Tens of thousands marched in the streets in the City by the Bay and an estimated 100,000 rallied in the nation’s capital Saturday, in a loud and often outraged protest against a possible war with Iraq.
“(I’m here today) to show my support for everyone else that’s doing something and to show the people that are on the fence that they can do something, that (peace) is worth fighting for,” said Julia Wallace, a fourth-year UCLA history student, who made the trip to the Bay Area for the march.
Wallace was just one of thousands from all over the West Coast to pour into San Francisco in protest.
Students from UCLA, UC San Diego, UC Berkeley, UC Davis, UC Santa Cruz, the UC Hastings School of Law, USC, CalTech, Stanford, the University of Oregon and other universities joined elderly people in wheel chairs, mohawked anarchists, high schoolers, aging hippies, babies in strollers and middle-aged suburbanites in opposition of a strike against Iraq.
The demonstrations were part of an international campaign of anti-war actions held in London, Berlin, Mexico City and Rome.
In San Francisco, as the crowd of over 40,000 marched a mile-long walk from the city’s financial district to City Hall, people held signs reading “Drop Bush not bombs,” “No blood for oil” and “Bombing for peace is like (having sex) for virginity.”
One demonstrator passed out bumper stickers reading “Iraq is Arabic for Vietnam.”
Words like “tyrant,” “terrorist” and “murderer”-often saved for the likes of Saddam Hussein and Osama bin Laden -were used to describe president Bush.
After gathering in a park near City Hall, the crowd heard from numerous speakers, including Peter Camejo, Green party gubernatorial candidate John Burton, the president of the California state Senate Dolores Huerta, the co-founder of the United Farm Workers Association, and Congresswoman Barbara Lee, D-Berkeley, a hero to many peace activists who last year was the lone member of Congress to vote against U.S. military action in Afghanistan.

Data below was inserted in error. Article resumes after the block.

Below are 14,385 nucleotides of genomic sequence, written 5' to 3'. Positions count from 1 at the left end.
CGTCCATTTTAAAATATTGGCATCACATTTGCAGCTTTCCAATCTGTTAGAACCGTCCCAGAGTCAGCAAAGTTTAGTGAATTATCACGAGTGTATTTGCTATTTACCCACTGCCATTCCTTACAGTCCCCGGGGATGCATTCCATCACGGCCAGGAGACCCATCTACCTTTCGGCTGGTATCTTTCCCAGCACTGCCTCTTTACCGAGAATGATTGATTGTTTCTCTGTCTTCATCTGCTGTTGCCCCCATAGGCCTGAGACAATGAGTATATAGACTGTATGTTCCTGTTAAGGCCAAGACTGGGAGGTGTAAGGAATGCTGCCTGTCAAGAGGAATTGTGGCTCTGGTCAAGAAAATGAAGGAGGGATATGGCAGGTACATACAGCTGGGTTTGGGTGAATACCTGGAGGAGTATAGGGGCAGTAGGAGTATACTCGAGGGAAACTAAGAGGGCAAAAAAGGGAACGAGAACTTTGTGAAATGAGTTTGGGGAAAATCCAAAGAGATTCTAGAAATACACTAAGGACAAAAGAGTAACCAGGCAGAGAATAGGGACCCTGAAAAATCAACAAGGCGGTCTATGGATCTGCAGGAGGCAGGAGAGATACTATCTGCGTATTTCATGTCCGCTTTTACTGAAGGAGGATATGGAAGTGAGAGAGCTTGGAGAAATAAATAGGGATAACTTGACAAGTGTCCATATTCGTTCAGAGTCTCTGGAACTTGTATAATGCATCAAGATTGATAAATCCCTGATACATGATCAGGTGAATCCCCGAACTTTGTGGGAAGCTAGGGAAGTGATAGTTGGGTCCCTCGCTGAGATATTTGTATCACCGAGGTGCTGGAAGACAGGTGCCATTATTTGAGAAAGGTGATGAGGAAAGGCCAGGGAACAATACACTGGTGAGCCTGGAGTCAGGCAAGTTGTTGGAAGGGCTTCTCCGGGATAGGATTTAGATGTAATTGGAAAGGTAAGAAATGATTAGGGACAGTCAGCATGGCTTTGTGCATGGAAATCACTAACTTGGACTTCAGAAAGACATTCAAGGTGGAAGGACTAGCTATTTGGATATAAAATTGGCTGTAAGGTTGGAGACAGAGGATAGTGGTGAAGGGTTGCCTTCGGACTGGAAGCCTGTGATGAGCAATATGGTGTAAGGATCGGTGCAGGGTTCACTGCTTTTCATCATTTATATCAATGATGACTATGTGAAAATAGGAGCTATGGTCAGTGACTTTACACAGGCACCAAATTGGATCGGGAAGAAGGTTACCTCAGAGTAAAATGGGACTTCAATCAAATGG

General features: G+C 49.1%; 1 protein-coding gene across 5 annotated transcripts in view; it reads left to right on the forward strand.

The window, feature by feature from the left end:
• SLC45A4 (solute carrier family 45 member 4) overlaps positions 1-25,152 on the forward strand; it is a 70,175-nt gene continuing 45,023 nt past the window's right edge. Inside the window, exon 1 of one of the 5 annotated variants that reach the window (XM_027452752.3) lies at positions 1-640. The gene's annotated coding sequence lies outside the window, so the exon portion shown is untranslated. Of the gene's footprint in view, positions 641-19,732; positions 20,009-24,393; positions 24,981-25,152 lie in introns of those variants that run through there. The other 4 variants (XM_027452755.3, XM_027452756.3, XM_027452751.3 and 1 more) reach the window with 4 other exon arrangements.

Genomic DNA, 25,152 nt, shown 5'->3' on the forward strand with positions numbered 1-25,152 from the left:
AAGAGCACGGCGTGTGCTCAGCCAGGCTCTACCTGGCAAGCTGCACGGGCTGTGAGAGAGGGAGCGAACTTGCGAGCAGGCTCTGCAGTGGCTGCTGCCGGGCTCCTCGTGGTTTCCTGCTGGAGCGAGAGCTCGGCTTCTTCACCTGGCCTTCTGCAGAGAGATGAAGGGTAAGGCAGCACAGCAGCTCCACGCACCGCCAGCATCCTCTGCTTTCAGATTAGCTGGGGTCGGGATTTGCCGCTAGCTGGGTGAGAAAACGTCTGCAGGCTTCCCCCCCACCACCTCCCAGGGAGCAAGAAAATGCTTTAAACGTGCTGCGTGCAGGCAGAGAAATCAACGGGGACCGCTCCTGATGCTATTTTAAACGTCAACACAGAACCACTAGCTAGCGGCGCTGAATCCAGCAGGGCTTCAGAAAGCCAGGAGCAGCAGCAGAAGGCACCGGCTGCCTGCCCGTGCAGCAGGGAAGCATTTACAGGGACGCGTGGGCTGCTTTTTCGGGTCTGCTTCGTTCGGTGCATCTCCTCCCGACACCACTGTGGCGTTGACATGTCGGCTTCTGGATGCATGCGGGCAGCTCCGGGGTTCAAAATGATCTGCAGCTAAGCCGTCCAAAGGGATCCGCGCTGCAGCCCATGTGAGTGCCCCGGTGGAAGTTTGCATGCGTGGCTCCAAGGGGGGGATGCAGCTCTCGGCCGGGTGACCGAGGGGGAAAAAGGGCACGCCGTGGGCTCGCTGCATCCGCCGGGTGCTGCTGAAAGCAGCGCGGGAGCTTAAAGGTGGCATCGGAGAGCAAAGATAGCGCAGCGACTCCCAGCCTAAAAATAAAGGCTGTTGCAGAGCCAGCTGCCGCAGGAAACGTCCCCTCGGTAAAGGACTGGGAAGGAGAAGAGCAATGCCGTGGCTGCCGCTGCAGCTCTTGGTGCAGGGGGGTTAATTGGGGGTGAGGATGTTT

“You are the true American patriots,” Lee said to a cheering crowd. “You are the people preserving our democracy … keep the heat on, my brothers and sisters!”
A recent Gallop poll showed that support for war is not waning, even as the anti-war movement picks up.
Fifty-six percent of Americans favor invading Iraq in an attempt to remove Hussein from power, while 37 percent oppose such a plan, the poll said.
The percentage of Americans who support war was up 3 percent compared to a Gallup poll taken at the beginning of the month.
So far, however, “the heat” seems to have had little affect on Bush and not much more on the rest of the country. Bush was away from Washington over the weekend, attending an Asian Pacific Economic Cooperation summit in Cabo San Lucas, Mexico. Bush – having already won congressional support – was reportedly lobbying world leaders there to support U.S. plans for a preemptive strike in Iraq.
As far as the American public goes, a recent Gallop poll showed that support for war is not waning, even as the anti-war movement picks up. Fifty-six percent of Americans favor invading Iraq in an attempt to remove Hussein from power, while 37 percent oppose such a plan, the poll said. The percentage of Americans who support war was up 3 percent compared to a Gallup poll taken at the beginning of the month.